Of all the data points contained in Zimperium’s recently released 2022 Global Mobile Threat Report, perhaps the most shocking is the spike in known cases of zero-day exploits being used in attacks against mobile devices. A zero-day exploit is one where the vendor is unaware of the corresponding vulnerability at the time of attack and has therefore not provided a workable patch. The number jumped to 17 from three the previous year, while the share of zero-days that were mobile-specific increased from 11% to 31%.
A recent investigation by Ronen Bergman and Mark Mazzetti in The New York Times Magazine opened the curtains into the complex, high-stakes world surrounding commercially available smartphone spyware. Zeroing in on NSO Group’s Pegasus product, the reporters detailed the powerful incentives at play in the proliferation of this spyware.
The location data we give up in using certain apps can be used by third parties to track our movements and infer our behaviors, preferences and beliefs. While this information may be relatively harmless when leveraged by a retailer or investor, there’s no telling who may ultimately gain access. In the hands of a malicious actor, such insights can facilitate physical tracking, blackmail, the outing of deeply held secrets and more.
When visiting certain high-risk countries on business, your smartphone activity may be monitored by local intelligence services. From fake cell towers to malicious carrier updates, spies in these countries have a number of ways to install malware on your device through your cellular connection alone. As such, it’s best to assume that your smartphone has been compromised when on foreign soil.
SafeCase, our smartphone-coupled security device, serves as an ExoComputer: a secondary, special-purpose computing device to the smartphone. At first blush, the concept of an independent, security-focused system parallel to the mobile device may seem straight out of left field. But viewed in context, the ExoComputer represents an architectural evolution that builds upon the established concept of the trusted execution environment, isolating a smartphone’s critical security operations from attacks against the device’s user-facing environment.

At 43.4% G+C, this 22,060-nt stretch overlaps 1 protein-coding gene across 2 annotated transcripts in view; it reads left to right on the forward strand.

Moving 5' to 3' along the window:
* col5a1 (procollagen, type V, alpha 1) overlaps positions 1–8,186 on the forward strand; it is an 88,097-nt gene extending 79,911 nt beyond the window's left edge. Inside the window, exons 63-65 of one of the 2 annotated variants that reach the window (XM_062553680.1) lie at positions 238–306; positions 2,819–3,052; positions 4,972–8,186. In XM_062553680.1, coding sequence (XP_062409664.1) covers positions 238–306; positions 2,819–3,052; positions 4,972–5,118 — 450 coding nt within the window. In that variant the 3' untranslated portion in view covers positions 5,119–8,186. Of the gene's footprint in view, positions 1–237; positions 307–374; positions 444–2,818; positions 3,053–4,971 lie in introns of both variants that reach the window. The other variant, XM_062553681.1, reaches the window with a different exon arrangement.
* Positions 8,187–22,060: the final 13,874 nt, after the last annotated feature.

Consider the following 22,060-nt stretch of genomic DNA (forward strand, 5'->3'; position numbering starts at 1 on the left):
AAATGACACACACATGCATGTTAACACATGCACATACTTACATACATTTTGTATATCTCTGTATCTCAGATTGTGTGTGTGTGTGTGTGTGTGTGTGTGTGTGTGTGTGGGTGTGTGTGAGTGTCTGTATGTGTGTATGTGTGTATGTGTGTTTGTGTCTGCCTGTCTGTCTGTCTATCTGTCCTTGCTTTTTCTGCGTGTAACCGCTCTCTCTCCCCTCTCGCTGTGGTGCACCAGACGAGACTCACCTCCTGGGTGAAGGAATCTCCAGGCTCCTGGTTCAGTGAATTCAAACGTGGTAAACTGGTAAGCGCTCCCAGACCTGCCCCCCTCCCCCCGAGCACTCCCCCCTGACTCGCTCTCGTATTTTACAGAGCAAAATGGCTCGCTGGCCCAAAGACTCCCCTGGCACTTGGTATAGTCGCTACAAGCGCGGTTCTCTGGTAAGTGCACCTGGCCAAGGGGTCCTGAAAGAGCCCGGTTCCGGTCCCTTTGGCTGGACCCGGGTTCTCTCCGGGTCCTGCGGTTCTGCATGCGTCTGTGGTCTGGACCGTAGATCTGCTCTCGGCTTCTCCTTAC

On Sunday, the first reports were published under the banner of the Pegasus Project, revealing the results of an investigation into how NSO Group’s military-grade spyware has been used to hack the smartphones of business leaders, heads of state, activists, journalists, politicians and more. The findings of this investigation, compiled by a consortium of media organizations across the globe, capture the implications of this commercially available spyware.
Verizon recently released its annual Mobile Security Index, an always-anticipated snapshot of experiences and attitudes among senior professionals responsible for their organization’s mobile security. This year’s results crystallize what we at Privoro have known for some time: that mobile devices are as indispensable to modern business as they are challenging to protect. Let’s dig into the highlights.
In September 2019, attribution was given to Israel for the IMSI catchers discovered in Washington, D.C. two years earlier, shining light on the prevalence of these types of spying devices. Once used solely by law enforcement as a way of finding the international mobile subscriber identity (IMSI) linked to a criminal suspect’s SIM card for investigative purposes, now just about anyone can acquire or build an IMSI catcher to intercept a target’s communications. With such low barriers to entry, it’s no longer just the bad guys who need to be worried about these devices.
Today is Data Privacy Day, a perfect opportunity to learn how to keep your smartphone from being used for tracking purposes. While it can feel like a daunting challenge to escape the intrusive tracking practices employed by tech companies, advertisers and other players in the surveillance economy, use the four tips below to start taking back control of your digital privacy.